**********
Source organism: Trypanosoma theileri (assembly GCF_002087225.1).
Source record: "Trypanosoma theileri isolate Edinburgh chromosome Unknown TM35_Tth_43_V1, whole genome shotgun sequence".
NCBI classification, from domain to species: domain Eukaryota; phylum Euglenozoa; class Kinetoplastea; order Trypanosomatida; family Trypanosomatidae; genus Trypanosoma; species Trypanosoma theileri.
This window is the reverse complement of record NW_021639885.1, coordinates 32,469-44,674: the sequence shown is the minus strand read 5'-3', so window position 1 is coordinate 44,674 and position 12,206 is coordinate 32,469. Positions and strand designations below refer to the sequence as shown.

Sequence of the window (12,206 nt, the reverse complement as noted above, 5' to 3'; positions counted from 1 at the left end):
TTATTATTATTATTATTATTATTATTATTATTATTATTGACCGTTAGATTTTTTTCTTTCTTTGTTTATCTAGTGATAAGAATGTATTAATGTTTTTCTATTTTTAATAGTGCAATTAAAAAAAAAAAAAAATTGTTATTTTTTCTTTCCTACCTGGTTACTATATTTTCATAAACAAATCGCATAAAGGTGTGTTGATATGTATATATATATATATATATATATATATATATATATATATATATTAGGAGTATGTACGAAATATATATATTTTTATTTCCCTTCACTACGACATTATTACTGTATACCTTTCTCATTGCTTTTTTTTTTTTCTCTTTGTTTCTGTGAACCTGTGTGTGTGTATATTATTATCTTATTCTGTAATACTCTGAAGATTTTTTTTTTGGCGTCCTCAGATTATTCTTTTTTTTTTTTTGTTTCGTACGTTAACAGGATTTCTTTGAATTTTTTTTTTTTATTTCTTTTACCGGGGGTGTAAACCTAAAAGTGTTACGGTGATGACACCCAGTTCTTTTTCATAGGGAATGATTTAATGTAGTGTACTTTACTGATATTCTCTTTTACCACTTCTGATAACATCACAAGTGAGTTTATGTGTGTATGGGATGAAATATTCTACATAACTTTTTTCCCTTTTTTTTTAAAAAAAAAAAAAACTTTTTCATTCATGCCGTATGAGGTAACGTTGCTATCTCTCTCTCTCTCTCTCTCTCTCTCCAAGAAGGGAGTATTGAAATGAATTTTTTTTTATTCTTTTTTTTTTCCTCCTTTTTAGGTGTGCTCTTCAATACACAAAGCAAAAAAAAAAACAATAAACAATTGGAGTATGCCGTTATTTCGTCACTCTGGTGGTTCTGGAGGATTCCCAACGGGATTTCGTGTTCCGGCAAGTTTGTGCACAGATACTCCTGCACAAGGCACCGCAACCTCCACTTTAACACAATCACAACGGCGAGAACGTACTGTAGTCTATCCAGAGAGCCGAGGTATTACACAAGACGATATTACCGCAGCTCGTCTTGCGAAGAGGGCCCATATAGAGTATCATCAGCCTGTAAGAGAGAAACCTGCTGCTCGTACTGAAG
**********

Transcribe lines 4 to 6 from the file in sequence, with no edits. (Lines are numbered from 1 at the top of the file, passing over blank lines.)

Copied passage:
This window is the reverse complement of record NW_021639885.1, coordinates 32,469-44,674: the sequence shown is the minus strand read 5'-3', so window position 1 is coordinate 44,674 and position 12,206 is coordinate 32,469. Positions and strand designations below refer to the sequence as shown.

Sequence of the window (12,206 nt, the reverse complement as noted above, 5' to 3'; positions counted from 1 at the left end):
TTATTATTATTATTATTATTATTATTATTATTATTATTGACCGTTAGATTTTTTTCTTTCTTTGTTTATCTAGTGATAAGAATGTATTAATGTTTTTCTATTTTTAATAGTGCAATTAAAAAAAAAAAAAAATTGTTATTTTTTCTTTCCTACCTGGTTACTATATTTTCATAAACAAATCGCATAAAGGTGTGTTGATATGTATATATATATATATATATATATATATATATATATATATATATTAGGAGTATGTACGAAATATATATATTTTTATTTCCCTTCACTACGACATTATTACTGTATACCTTTCTCATTGCTTTTTTTTTTTTCTCTTTGTTTCTGTGAACCTGTGTGTGTGTATATTATTATCTTATTCTGTAATACTCTGAAGATTTTTTTTTTGGCGTCCTCAGATTATTCTTTTTTTTTTTTTGTTTCGTACGTTAACAGGATTTCTTTGAATTTTTTTTTTTTATTTCTTTTACCGGGGGTGTAAACCTAAAAGTGTTACGGTGATGACACCCAGTTCTTTTTCATAGGGAATGATTTAATGTAGTGTACTTTACTGATATTCTCTTTTACCACTTCTGATAACATCACAAGTGAGTTTATGTGTGTATGGGATGAAATATTCTACATAACTTTTTTCCCTTTTTTTTTAAAAAAAAAAAAAACTTTTTCATTCATGCCGTATGAGGTAACGTTGCTATCTCTCTCTCTCTCTCTCTCTCTCTCCAAGAAGGGAGTATTGAAATGAATTTTTTTTTATTCTTTTTTTTTTCCTCCTTTTTAGGTGTGCTCTTCAATACACAAAGCAAAAAAAAAAACAATAAACAATTGGAGTATGCCGTTATTTCGTCACTCTGGTGGTTCTGGAGGATTCCCAACGGGATTTCGTGTTCCGGCAAGTTTGTGCACAGATACTCCTGCACAAGGCACCGCAACCTCCACTTTAACACAATCACAACGGCGAGAACGTACTGTAGTCTATCCAGAGAGCCGAGGTATTACACAAGACGATATTACCGCAGCTCGTCTTGCGAAGAGGGCCCATATAGAGTATCATCAGCCTGTAAGAGAGAAACCTGCTGCTCGTACTGAAG